Counter to what logic might suggest, warm summers actually trigger cold winters, according to a new study.
The study, detailed in the Jan. 13 issue of the journal Environmental Research Letters,offers an explanation for the recent harsh winters in the Northern Hemisphere : Increasing temperatures and melting ice in the Arctic regions are creating more snowfall in the autumn months at lower latitudes, which, in turn, affects an atmospheric pattern that leads to colder winters.
The strongest winter cooling trends were observed in the eastern United States, southern Canada and much of northern Eurasia, which the researchers, from the University of Massachusetts and the University of Alaska, Fairbanks, believe cannot be entirely explained by the natural variability of the climate system.
Their results showed strong warming throughout July, August and September in the Arctic, which continued through the autumn and, according to their observational data, appeared to enhance the melting of sea ice.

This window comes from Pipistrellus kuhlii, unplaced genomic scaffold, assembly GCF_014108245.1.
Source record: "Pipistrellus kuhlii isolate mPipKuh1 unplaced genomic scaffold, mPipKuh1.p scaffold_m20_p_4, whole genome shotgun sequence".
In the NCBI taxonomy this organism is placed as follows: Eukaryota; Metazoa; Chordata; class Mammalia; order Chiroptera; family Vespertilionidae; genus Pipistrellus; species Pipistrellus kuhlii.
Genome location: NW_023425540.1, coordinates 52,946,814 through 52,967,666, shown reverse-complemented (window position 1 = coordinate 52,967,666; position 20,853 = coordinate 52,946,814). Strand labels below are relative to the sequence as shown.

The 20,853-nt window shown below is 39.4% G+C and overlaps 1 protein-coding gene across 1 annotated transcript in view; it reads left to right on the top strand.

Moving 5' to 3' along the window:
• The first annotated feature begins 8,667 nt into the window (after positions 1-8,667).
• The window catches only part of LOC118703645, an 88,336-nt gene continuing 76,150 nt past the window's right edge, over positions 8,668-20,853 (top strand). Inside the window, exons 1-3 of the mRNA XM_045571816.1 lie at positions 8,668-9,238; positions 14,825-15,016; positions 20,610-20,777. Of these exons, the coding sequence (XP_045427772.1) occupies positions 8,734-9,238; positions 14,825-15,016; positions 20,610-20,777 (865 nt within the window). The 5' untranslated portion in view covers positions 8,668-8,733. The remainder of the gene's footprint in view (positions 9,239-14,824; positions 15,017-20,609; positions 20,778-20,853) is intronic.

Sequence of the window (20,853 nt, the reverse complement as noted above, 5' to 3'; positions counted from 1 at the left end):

This warmer atmosphere, combined with melting sea ice, allows the Arctic atmosphere to hold more moisture and increases the likelihood of precipitation over areas to the south, which, in the freezing temperatures, would fall as snow. Indeed, the researchers' observations showed that the average snow coverage in Eurasia has increased over the past two decades.
They believe the increased snow cover has an intricate effect on the Arctic Oscillation — an atmospheric pressure pattern in the mid- to high-latitudes — causing it to remain in the "negative phase."
In the "negative phase," a high pressure system resides over the Arctic region, pushing colder air into mid-latitude regions, such as the United States and northern Canada, and results in colder winters.
"In my mind, there is no doubt that the globe is getting warmer and this will favor warmer temperatures in all seasons and in all locations," said study leader Judah Cohen. "However, I do think that the increasing trend in snow cover has led to regional cooling as discussed in the paper and I see no reason why this won't continue into the near future."